How do you help a man who is so insistent that he wins, that he is willing to destroy himself and everything around him in order to do so?  How do you open the eyes of a man so blinded by his own pride and rebellion that he thinks he can stand against God?  What drives a man to become what you see before you?  Yes, God hardened Pharaoh’s heart, and yes, God had every right to do that!  But the truth is, He didn’t need to.  Pharaoh was so intent on doing it to himself that he did not need any real help from God.

How do help a man like that?

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Exodus 3 – YHWH!

I really hate that i have come to this chapter on a Saturday.  This is my most rushed day of the week.  I am very time limited in the morning, and i work a 13 hour day.  There is so much really good stuff here, that it’s really hard to limit what i want to say and still look at more than just a speck of what is here.  I could study and talk about this chapter alone for close to a month.  Well, here goes not much. 🙂

So Moses has gone from being trained in the court of Pharaoh, the king of Egypt, with a courtly education.  He has lived this way for approximately 40 years.  From there, he has gone out to the wilderness, and spent another 40 years wandering around Midian with a flock of sheep.  My, how the mighty have fallen!  It is here, after 40 years in the wilderness that God / YHWH calls him.  A man uniquely gifted, both in the highest courtly education possible, and as a lowly shepherd who has learned to lead a flock of sheep.  It is these two polar opposite preparation that provide him with the skills that he needs to do this tremendous work.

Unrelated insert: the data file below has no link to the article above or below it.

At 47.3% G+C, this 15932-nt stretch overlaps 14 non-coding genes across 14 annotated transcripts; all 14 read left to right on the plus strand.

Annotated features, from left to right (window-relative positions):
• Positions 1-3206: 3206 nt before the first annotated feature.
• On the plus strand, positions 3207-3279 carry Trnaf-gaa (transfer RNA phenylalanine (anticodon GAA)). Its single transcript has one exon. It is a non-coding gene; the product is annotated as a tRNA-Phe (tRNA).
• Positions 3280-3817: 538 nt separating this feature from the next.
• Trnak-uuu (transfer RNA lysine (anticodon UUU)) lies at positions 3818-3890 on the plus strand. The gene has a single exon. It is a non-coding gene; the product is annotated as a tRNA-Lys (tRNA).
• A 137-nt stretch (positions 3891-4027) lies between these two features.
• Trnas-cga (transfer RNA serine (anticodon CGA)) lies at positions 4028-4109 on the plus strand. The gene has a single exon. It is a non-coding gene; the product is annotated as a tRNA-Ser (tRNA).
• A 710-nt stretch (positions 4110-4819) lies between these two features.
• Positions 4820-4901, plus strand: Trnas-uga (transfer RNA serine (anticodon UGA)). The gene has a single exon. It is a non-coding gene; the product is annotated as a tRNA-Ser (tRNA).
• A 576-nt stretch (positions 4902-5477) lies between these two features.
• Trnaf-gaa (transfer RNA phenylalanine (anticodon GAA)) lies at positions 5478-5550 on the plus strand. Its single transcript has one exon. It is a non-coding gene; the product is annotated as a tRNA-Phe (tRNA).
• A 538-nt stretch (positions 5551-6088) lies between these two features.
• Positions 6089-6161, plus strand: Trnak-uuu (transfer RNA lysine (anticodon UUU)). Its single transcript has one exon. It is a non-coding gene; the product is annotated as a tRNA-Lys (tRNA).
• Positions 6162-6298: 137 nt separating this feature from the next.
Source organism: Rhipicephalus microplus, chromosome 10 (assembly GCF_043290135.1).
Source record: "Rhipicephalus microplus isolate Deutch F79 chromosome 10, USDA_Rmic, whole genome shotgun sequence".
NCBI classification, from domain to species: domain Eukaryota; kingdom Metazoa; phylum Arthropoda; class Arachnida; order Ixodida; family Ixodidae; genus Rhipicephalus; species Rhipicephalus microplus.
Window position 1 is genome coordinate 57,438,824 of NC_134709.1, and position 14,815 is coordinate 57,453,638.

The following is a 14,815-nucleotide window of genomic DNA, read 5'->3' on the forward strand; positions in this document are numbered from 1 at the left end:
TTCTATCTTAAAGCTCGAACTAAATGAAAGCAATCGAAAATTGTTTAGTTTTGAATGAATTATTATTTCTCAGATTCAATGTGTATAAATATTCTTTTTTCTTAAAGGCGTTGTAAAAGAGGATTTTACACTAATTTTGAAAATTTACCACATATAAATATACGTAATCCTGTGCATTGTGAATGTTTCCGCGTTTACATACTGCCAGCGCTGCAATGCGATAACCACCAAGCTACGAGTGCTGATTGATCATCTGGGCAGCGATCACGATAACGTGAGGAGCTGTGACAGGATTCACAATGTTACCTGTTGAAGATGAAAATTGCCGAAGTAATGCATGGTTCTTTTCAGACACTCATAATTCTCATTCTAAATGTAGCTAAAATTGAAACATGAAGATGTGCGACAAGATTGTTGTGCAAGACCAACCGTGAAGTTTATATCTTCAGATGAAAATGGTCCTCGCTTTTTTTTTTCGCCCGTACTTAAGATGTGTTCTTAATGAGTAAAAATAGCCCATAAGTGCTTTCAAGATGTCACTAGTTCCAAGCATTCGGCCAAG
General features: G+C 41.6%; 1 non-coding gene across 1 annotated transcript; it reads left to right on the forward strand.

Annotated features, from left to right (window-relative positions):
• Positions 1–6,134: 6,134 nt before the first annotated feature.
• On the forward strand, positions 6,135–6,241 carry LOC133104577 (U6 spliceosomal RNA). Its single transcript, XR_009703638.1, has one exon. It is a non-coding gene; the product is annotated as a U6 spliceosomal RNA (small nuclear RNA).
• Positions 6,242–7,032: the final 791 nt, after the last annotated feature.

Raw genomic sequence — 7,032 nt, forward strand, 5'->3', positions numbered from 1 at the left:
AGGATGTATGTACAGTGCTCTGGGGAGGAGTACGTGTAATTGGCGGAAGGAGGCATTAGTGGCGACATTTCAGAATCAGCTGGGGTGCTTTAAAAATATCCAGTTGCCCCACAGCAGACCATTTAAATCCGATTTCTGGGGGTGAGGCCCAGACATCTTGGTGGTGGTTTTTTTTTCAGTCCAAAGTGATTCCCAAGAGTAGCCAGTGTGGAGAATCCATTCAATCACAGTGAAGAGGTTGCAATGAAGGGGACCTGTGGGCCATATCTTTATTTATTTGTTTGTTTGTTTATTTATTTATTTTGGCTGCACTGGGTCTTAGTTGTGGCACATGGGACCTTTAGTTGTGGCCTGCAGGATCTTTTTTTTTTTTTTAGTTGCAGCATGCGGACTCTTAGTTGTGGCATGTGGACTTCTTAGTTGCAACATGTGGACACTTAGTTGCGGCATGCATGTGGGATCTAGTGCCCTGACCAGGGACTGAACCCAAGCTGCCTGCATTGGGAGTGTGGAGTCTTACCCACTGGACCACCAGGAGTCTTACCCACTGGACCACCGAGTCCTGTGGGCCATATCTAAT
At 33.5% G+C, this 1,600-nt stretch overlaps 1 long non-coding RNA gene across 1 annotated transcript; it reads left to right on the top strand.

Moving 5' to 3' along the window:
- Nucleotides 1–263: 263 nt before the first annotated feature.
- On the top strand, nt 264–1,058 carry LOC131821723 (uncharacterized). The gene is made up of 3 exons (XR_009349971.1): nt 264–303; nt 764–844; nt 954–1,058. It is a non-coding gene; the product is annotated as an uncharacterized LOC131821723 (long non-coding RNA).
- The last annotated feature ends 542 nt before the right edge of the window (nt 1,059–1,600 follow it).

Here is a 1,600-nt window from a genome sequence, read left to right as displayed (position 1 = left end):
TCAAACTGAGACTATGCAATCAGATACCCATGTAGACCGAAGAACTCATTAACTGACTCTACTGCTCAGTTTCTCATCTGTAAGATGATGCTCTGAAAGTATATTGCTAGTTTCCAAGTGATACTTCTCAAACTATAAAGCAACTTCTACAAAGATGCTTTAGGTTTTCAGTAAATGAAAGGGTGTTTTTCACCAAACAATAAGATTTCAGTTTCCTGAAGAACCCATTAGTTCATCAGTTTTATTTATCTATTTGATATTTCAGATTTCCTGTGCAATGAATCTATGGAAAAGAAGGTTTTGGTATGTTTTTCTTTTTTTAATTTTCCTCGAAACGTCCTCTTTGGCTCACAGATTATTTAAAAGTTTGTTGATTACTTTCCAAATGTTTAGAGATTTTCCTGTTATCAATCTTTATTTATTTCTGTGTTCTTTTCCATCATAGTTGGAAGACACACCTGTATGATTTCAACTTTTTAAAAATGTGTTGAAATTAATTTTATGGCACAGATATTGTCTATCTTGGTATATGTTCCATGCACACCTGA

It’s amazing and fascinating to me the way that God works sometimes.  Here he tells Moses, “I have seen the affliction of my people… so I have come down to deliver them… Therefore, come now, and I will send you to Pharaoh, so that you may bring my people, the sons of Israel, out of Egypt.”  It’s hilarious to me.  God says that He has come down to deliver them, so now Moses YOU go and bring them out of Egypt.  So is it God / YHWH that’s bringing them out, or is it Moses?  God says that it’s Him, and then tells Moses to go and do it.  Talk about priceless!

Then, Moses asks God a simple question; “What is your name?”  What does God answer?  “I AM WHO I AM!”  I almost feel bad for the guy.  Suddenly he is going from a simple shepherd to the redeemer of a nation.  Then when he asks a simple question, he gets what appears to be a non-answer.  What’s the poor guy to think!